Chad’s WLFI Weather Blog


August 27th, 2013 at 10:06 am by under Chad's WLFI Weather Blog

We are picking up cirrus clouds from MCS over Ohio this morning.  We will have cirrus around for most of the day, but it will still be hot with 90-95 & heat indices of 95-100.  There will be a nice breeze from the southwest, though, at 10-20 mph.  Milky cirrus will prevent the temperature from maxing out today.

A couple storms are still possible tomorrow morning & Wednesday afternoon-evening.

Latest data brings the hottest day of the heat wave in Sunday, not Monday with 94-99 degrees.

Labor itself looks cooler with passage of dry cold front Sunday night.  Highs Monday look to be closer to 90 now.

Secondary cold front after Labor Day will usher in the much bigger cool down.



“Ring of Fire”

August 26th, 2013 at 9:41 pm by under Chad's WLFI Weather Blog

Highs today ran from 88-91 in the viewing area with a peak heat index of 100 at Remington.

Temperatures were in the 100s in South Dakota & parts of Iowa today.  To put some of this heat in perspective, Minneapolis has had two mornings in a row with low temperatures at only 80 degrees after highs of 96 & 97.  It appears this last week of August will go down as the hottest on record in eastern South Dakota & parts of Minnesota. Pierre, South Dakota reached 101 today.  More of this heat will move eastward tomorrow, increasing our temperature some.

However, cluster of storms (MCS) will move from Minnesota through Michigan & into Ohio tonight-tomorrow morning.

Current trends still suggest this will stay northeast of the viewing area.  We will likely pick up cirrus from this system.  It looks like enough cirrus to cut the temperatures a degree for tomorrow (instead of 92-96, went for 90-95).

This is the “Ring of Fire” with these storm clusters on the periphery of the impressive heat wave.


Heat Wave & MCS/Potential Low-End Derecho Nearby Wednesday

August 26th, 2013 at 1:03 pm by under Chad's WLFI Weather Blog

The heat wave began in our southern & southwestern counties yesterday, but not yet for everyone else with highs just shy of 90.

90+ is likely for everyone today.

90 or more will be with us the entire week, for daytime highs.

An MCS/perhaps low-end derecho’s (if strong cold pool can indeed organize & cause the storm to coalesce) outflow boundary will pass Wednesday morning with breezy conditions for a bit & wind shift to northeast briefly.  This boundary may pop a couple of storms.

If capping can weaken, after strengthening for a while Wednesday afternoon, then a couple storms may pop.

We will watch this to make sure the complex of storms does not do a shift to the west & get us Wednesday morning.  If that happens, then a severe weather threat with damaging-straight-line winds would develop here.  However, probability of that still remains low at the moment.

Hottest weather of the year with highs of 94-99 are likely at the end of Labor Day weekend to Labor Day itself with strong upper ridge centered nearly atop our area with surface high to our southeast.  That high, combined with low pressure in the Northern Plains will funnel in brisk southwest winds.  These winds will be downsloping from the Southern Plains, as well.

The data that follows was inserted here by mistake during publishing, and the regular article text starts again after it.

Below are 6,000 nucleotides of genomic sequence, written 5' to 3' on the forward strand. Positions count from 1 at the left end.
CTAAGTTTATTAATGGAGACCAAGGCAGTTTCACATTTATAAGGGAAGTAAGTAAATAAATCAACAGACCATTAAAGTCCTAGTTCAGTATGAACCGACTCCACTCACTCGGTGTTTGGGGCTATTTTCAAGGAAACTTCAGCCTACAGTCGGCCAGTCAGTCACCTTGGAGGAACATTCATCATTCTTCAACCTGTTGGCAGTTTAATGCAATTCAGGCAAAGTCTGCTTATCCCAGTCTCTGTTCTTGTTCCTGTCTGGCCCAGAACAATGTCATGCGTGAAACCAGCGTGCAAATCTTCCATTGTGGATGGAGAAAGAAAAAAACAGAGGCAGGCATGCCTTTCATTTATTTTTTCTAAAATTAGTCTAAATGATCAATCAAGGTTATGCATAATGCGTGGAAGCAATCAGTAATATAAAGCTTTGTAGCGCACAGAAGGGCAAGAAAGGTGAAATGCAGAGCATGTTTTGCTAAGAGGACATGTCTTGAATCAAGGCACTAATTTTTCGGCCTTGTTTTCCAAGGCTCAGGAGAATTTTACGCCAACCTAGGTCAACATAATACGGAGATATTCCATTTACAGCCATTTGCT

If full compressional heating can occur with the downsloping, then 94-99 may be conservative, but I definitely like those numbers & have a high degree of confidence in them.


Heat Wave with Record/Near Record Temperatures In the Forecast

August 25th, 2013 at 1:36 pm by under Chad's WLFI Weather Blog

After a record hot, dry summer in Alaska, Deering, Alaska set a record low of 30 degrees today.  Tok, Alaska, near Fairbanks, dropped all the way down to 26!  Fairbanks dropped to 36 degrees this morning, while nearby Fort Wainwright reached 35.  The low temperature this morning at Duluth, Minnesota was an incredible 77 degrees!

Heat Advisories are now lining up from Illinois to Minnesota.  Excessive Heat Warnings are up in Minnesota.  Temperatures around 100 are likely there in the coming days.  The LOW temperature tonight & tomorrow night in Minneapolis will be 80 degrees!

Today is the start of a long-duration heat wave.  Yesterday was hot, too, but the humidity was very low with our dew point as low as 49 at WLFI yesterday afternoon with relative humidity levels dropping to 27%.  We also had a morning low of 56 yesterday morning & this morning, giving us nice starts with patchy fog.

It appears this will not be two heat waves, but one, prolonged stretch of near record/record heat.

The only chance of any t’storms through September 10 is August 28 & September 4.

.ADI Map I1

A long-lived MCS/derecho, with origins in Minnesota/Manitoba, will likely organize & rush through Wisconsin, Michigan, Ontario & into the mid-upper Ohio Valley Wednesday to Thursday.

On Wednesday, it looks as if this might clip our far northeast.  We will watch, as this is not a certainty, but the potential still exists.

The main threat with it is damaging straight-line winds.

With the arrival of new data in the coming day(s), we’ll have a better idea as to whether this will affect us & just how much it will affect us.  Thus, 20% POP looks good for Wednesday afternoon-evening.

Next potential of storms after this is a week later on Wednesday, September 4 as a surface cold front approaches.

This will change the hot pattern.  In fact, overnight low temperatures in the 40s are possible September 8-10.


Weekend Outlook

August 23rd, 2013 at 10:01 pm by under Chad's WLFI Weather Blog